Music Bloggers: The Useless Widgets Of Music Criticism?

Let’s all take a moment to put our heads together and figure out the following sentence. “Right now The Music Slut is posting an iBook-tracked MP3 that could propel a Toledo basement band to multi-platinum stardom this time next year.” It’s pretty crazy, right? From the “hip” lingo (anyone care to define “iBook-tracked”?) to the idea that any band might reach multiplatinum status next year, particularly one catering to the paying-for-music-averse music-blogger world? I could probably write a whole post on that string of words alone (if someone would like to let me know about bands The Music Slut has “broken,” instead of “appended a slightly contextualized MP3 of in order to drive Hype Machine traffic to their site,” I’m all ears), but there are other infonuggets to be learned from Jim Wayne’s “Music Criticism 2.0?,” which looks at the “laptop-toting aural misanthropes” that you and I know as music bloggers. Apparently, said bloggers have turned the music industry on its head through the power of posting already-cleared MP3s and adding a few “oohs” and “ahhs!” Who knew, right?

Other lessons abound:

Music blogging is totes a cinch! Quoth Wayne: “It’s as easy as picking an artist in high reader demand (a sidebar on Hype Machine tells you the day’s hottest searches) and whipping up an MP3 post, maybe even a sentence or two of commentary. Presto. Here come the hits.” Dozens of them, am I right?

No matter how much crap I’m getting in the mail, someone out there can rub my nose in the fact that they’re getting better crap! “I get all kinds of fun shit in the mail,” Music For Robots co-founder Mark Willett told Wayne. “Free cell phones, MP3 players, etc. I even got a free laptop for Christmas last night from Vista.” Also: He says that he “never, ever” lets money or gifts sway his opinions. Quotes to journalists, however, are apparently fair game!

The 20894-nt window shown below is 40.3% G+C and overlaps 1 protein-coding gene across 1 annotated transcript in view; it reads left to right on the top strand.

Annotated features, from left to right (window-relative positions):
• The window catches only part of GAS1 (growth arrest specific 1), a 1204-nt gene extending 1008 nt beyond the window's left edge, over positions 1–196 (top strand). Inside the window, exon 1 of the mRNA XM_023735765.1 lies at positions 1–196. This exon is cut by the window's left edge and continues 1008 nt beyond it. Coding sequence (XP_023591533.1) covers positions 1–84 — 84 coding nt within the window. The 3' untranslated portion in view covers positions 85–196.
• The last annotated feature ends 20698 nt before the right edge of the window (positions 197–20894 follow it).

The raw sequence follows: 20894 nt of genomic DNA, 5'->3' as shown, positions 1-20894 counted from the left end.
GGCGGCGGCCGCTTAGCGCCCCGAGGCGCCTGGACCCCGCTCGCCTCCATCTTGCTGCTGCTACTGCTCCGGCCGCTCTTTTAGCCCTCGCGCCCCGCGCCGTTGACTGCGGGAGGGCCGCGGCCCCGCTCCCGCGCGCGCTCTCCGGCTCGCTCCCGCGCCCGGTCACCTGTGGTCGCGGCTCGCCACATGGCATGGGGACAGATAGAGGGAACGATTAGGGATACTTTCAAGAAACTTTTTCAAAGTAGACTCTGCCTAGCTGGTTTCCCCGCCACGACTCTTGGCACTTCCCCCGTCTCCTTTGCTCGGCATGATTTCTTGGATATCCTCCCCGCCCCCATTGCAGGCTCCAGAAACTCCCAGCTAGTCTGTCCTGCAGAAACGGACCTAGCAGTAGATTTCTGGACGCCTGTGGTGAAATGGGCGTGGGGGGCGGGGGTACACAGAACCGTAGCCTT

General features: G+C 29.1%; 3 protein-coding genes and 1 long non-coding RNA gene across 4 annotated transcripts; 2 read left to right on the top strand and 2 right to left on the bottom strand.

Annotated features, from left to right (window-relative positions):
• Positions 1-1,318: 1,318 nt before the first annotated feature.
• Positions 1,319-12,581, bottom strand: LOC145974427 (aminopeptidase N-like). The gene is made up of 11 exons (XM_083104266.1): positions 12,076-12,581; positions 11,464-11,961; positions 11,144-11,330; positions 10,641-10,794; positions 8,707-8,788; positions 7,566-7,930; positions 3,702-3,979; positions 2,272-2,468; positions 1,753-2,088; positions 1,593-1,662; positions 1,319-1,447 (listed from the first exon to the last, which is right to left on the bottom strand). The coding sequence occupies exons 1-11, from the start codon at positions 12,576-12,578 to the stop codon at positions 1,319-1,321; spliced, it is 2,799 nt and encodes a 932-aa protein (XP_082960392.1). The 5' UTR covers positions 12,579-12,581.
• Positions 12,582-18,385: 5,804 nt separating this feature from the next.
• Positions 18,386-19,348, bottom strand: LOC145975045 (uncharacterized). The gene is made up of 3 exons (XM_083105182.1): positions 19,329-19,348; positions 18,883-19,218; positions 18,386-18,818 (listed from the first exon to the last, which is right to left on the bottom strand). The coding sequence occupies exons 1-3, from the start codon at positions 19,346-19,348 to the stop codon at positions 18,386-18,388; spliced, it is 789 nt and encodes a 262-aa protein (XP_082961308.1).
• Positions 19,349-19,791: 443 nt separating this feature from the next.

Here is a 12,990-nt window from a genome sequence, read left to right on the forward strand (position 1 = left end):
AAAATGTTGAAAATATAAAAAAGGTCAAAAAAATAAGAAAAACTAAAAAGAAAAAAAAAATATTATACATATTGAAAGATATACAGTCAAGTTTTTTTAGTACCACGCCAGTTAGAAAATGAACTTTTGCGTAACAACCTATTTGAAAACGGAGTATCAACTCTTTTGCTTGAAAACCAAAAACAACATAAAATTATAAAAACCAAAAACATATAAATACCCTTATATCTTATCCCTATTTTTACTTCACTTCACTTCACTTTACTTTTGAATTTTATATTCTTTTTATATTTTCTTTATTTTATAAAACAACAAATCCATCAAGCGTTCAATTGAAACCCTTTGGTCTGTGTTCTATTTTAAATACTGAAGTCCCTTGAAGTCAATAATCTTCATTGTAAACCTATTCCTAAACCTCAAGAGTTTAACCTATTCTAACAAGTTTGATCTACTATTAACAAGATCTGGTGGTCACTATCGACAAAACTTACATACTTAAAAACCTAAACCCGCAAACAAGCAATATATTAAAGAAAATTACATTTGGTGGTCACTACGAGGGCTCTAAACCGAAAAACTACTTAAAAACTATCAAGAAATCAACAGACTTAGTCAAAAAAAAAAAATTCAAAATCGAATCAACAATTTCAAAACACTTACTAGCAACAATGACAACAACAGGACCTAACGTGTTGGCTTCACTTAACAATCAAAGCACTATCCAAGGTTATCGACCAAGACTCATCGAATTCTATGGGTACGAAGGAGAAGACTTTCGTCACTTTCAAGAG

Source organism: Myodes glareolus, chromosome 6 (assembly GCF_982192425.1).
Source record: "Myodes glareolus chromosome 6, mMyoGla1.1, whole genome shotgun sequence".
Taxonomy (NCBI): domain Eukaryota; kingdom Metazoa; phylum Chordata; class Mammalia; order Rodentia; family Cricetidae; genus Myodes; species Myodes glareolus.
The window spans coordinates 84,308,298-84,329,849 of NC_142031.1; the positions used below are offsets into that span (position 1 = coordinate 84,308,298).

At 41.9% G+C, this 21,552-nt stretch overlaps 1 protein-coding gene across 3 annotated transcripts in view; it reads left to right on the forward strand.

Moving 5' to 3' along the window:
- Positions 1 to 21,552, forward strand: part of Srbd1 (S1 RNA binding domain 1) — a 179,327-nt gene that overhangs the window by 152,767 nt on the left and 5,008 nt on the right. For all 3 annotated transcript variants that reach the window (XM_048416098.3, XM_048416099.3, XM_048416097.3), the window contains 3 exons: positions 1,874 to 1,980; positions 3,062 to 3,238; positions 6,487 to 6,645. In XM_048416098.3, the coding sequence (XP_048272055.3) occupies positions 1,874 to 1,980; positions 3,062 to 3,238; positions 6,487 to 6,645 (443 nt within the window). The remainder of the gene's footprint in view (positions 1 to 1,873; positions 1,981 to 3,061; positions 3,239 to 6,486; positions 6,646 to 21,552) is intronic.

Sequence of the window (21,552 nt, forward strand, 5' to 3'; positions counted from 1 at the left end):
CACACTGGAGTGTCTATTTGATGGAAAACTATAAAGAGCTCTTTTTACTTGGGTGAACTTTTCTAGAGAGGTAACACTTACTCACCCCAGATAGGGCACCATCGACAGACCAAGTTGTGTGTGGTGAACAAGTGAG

Everyone has their own ways of dealing with slow news days! “In the early goings of his blog, Indie Surfer Blog admits to at times planting one foot on either side of [the posting stuff he may not like] line. But he claims to do it for the readers; not to appease publicists. ‘Often I receive the emails direct from the musicians asking to be featured on the page, so I post about them even if I don’t like their music,’ he concedes. ‘I’m also trying to feature different music genres, so I often post some music I’m not really into, but I think some readers may like it.’ “

Oliver Wang is a pretty smart guy! OK, I knew this already, but he at least is a realist about the lack of, shall we say, purity out in music-blog world, and how most readers don’t really give a damn about little things like “ethics” as long as the content’s good. “In the end, it’s about the content, not necessarily the ethics of the content provider,” he says. Especially if that “content” consists of Sendspace links to lots of songs–well, at least until someone complains!

“Music Criticism 2.0” may be the worst phrase I’ve heard all year! Especially since it’s being used to describe people who only write about bands if they’re “into” them (or, in the case of The Music Slut, if said artist can rile up the readership enough to get the pageviews rolling). Is that really “criticism”? Ah, who cares, right? I gotta go, someone just uploaded a Radiohead MP3 and it’s totally on elbo.ws right now!

Music criticism 2.0? [OJR]